An aerial view of the Republic Airport site in East...

An aerial view of the Republic Airport site in East Farmingdale. Credit: Office of Gov. Kathy Hochul

The former Fairchild Republic Co.'s aircraft parts manufacturing plant on Conklin Street hasn't been home to much of anything for decades. This hub of economic activity until the 1980s fell into disrepair, becoming a neighborhood blight in need of a new plan.

Now, local, state and federal officials are stepping up, promising to clean up any remaining environmental hazards in order to turn the 13 acres of unused Republic Airport property into much-needed housing. The pieces appear to be in place. The state is contributing its land, the federal government is committing up to $4 million for additional environmental cleanup, and county and town elected officials are taking a bipartisan, cooperative approach. Responses to an Empire State Development request for proposals to develop the property are due in August. 

Put together, it's a promising step for property that has undergone plenty of stops and starts over the years.

But local, state and federal officials can't stop there.

The 13-acre site that now has Gov. Kathy Hochul's attention is part of 88 acres of land that once housed hazardous waste, storage tanks and more. While much of that waste has been removed, the contamination could continue to spread — which is why the federal dollars are so important. If the Grumman plume's expansion has taught us anything, it's that environmental worries don't end even after initial cleanup efforts are supposedly complete.

But once such a cleanup is finished, there will be much promise in the Republic Airport property. Support from both Babylon Town Supervisor Rich Schaffer, a Democrat, and Suffolk County Executive Ed Romaine, a Republican, shows what's possible, even for housing, when the stars align. As current plans progress, officials should discuss what's possible for the rest of the 88 acres while also planning for additional housing development on nearby Farmingdale State College land.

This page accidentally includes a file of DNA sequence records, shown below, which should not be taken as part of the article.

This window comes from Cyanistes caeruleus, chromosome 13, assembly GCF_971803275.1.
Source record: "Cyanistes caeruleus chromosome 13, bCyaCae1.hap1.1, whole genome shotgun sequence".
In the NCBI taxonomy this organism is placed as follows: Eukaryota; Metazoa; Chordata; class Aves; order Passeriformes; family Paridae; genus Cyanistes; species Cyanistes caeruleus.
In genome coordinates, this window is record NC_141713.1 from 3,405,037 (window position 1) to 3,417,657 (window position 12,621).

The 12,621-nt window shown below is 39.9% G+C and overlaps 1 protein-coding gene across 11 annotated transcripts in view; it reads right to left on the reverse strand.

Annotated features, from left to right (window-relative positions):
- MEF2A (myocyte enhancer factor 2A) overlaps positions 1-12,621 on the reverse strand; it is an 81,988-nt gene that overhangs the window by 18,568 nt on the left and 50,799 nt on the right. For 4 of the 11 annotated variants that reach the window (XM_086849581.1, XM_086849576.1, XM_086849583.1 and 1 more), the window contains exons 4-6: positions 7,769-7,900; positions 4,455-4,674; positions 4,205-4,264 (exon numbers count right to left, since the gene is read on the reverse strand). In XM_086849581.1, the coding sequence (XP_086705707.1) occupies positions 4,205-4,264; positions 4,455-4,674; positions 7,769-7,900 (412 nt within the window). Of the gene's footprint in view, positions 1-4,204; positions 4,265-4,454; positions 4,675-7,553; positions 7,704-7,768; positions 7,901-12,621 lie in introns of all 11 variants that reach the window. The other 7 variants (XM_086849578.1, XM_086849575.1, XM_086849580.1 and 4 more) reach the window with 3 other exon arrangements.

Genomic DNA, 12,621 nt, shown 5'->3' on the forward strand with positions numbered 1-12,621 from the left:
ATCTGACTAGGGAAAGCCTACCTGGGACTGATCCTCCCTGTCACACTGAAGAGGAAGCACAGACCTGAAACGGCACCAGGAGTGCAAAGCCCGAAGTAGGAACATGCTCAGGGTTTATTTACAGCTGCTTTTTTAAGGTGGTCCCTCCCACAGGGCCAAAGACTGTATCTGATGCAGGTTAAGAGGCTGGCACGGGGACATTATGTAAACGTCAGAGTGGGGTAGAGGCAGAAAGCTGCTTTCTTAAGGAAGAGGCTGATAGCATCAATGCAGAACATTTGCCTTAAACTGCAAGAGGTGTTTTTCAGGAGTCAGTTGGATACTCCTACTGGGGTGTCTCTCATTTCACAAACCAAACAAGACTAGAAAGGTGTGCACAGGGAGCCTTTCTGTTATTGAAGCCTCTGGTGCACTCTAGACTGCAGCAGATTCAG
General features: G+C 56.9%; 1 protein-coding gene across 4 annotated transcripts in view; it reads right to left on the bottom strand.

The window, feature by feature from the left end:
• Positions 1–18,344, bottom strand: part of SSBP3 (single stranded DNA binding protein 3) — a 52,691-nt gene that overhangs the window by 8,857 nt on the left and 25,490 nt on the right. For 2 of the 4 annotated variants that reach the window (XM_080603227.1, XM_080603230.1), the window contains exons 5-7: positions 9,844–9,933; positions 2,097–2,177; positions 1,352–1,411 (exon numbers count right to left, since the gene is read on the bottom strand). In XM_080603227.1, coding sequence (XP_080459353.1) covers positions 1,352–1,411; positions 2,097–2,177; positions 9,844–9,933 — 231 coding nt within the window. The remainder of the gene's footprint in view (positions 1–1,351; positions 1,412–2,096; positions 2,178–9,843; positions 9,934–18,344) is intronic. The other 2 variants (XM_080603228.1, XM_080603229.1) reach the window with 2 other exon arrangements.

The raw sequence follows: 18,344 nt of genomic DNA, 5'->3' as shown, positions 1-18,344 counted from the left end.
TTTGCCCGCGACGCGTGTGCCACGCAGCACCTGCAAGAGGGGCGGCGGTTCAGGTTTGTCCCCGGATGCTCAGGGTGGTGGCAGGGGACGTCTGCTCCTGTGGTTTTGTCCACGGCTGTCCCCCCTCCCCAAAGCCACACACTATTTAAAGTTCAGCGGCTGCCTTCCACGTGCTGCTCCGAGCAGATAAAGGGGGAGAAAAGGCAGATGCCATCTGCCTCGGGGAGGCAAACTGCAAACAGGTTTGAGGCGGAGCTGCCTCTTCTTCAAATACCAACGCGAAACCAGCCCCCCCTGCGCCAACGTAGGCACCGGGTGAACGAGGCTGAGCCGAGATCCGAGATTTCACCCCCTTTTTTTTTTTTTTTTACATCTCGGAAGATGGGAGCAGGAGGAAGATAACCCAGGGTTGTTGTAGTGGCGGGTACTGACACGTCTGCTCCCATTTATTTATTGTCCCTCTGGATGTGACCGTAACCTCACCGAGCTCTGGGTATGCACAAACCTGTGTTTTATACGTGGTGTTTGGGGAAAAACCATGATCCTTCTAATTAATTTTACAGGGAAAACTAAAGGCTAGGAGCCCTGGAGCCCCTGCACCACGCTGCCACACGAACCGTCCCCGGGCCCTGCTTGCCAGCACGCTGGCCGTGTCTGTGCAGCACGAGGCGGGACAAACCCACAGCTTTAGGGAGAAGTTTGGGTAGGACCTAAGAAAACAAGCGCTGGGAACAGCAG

Those efforts easily could tie into ongoing proposals to the north, where the neighboring Town of Huntington is planning a rezoning of Melville corporate parks off Route 110. The new plans also could jump-start public transit improvements. Officials should assess the long-discussed possibility of bus rapid transit service along Route 110 and the potential for a newly-opened Long Island Rail Road station on the major corridor. The existing request for proposals discusses such a station, suggesting that “respondents should expect to work with the Metropolitan Transportation Authority to allocate a space that allows for future station planning …” That's key.

In the short term, however, the existing Pinelawn and Farmingdale stations provide some transit connectivity — especially with the possibility of proposed shuttle service, bike share and other options. 

Too often, Long Island's attempts at housing construction and other economic development happen piecemeal, without the necessary regional thinking or bipartisan coordination. In East Farmingdale, officials should seize the opportunity to think — and act — differently.

MEMBERS OF THE EDITORIAL BOARD are experienced journalists who offer reasoned opinions, based on facts, to encourage informed debate about the issues facing our community.


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